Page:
Canada PM Trudeau rejects Quebec’s request for full powers over immigration

Canada immigration. Image credit: Facebook page

Following a meeting in Montreal on Friday with Quebec’s premier Francois Legault, Canada Prime Minister Justin Trudeau reportedly rejected Quebec’s request for additional powers over immigration.

Legault, who reportedly had intended to use the meeting to ask Trudeau for full control over immigration felt rebuked by Trudeau’s statement of refusal.

“No, we won’t give more powers over immigration,” Trudeau told reporters. “Quebec already has more power over immigration, because it’s very important to protect the French.”

During question period in the National Assembly Thursday, Legault was reported saying that since 2015, the demand for full immigration powers for Quebec has been part of the Coalition Avenir Québec (CAQ) platform but the party has not succeeded.

Under a Canada-Quebec agreement signed in 1991, Quebec reportedly has both a control over the volume of entry of future permanent residents and economic immigrants as well as their integration and francization.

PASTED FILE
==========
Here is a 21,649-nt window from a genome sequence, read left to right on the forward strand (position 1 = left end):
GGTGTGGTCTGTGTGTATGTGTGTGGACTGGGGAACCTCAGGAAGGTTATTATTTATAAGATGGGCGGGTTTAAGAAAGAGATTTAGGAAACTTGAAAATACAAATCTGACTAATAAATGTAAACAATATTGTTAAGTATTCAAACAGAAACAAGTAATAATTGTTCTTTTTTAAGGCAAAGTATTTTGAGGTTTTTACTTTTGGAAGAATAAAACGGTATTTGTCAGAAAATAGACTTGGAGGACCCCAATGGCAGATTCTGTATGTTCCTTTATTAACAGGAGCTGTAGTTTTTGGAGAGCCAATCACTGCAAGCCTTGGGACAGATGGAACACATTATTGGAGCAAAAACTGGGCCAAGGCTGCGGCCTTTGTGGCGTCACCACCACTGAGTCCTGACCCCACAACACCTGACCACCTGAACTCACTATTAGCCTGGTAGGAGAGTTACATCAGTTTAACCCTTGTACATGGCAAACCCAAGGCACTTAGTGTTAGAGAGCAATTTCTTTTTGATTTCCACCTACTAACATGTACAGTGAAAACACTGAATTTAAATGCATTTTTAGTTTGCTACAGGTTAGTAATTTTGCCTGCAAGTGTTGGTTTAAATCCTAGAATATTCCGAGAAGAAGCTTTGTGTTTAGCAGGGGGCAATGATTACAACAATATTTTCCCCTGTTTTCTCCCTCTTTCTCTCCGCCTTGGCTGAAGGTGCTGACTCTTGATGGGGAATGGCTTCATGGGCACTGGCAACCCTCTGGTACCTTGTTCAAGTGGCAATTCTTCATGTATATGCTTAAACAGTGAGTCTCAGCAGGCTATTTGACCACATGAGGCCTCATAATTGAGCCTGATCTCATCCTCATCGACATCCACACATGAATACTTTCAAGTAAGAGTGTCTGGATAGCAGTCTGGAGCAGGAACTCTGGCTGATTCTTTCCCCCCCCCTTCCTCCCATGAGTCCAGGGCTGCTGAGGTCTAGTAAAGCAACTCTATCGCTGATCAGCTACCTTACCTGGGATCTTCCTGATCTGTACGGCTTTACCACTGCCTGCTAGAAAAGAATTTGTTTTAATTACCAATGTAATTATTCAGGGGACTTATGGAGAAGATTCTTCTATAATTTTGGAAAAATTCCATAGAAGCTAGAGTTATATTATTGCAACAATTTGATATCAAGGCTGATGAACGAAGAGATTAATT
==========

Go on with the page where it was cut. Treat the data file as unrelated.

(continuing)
The federal government handles refugees, family reunification and citizenship issues.

Currently, immigration is a shared jurisdiction between Quebec and Ottawa.

Trudeau said he is more interested in finding ways of making the system work better rather than discussing jurisdiction.

“It’s not a question of who has control of what,” he said. “We’re there to collaborate, to work together.”

Quebec already controls the number of economic immigrants to the province, but it shares responsibility with Ottawa over refugees and newcomers who arrive through the family reunification stream.

Legault claimed that Quebec has already accepted more than its share of refugee claimants in recent years but the shortage of teachers, nurses and housing in the province does not allow it to accept more newcomers than it already does.

Trudeau responded to Legault by saying that  action to reduce asylum-seeker claims has already been taken by closing down Roxham Road, which was used as an unofficial crossing for refugee claimants coming into the province through the United States, and by reimposing visa requirements for Mexican nationals. 

He said the international student program is being reviewed by the federal government and is willing to discuss limiting temporary workers where needed.

I am hearing very clearly from Premier Legault and from different Quebecers that they want to see the number of temporary workers go down across Quebec, and we’re there to work hand in hand with Quebec in a collaborative way,” he said, while adding that many industries rely heavily on international workers.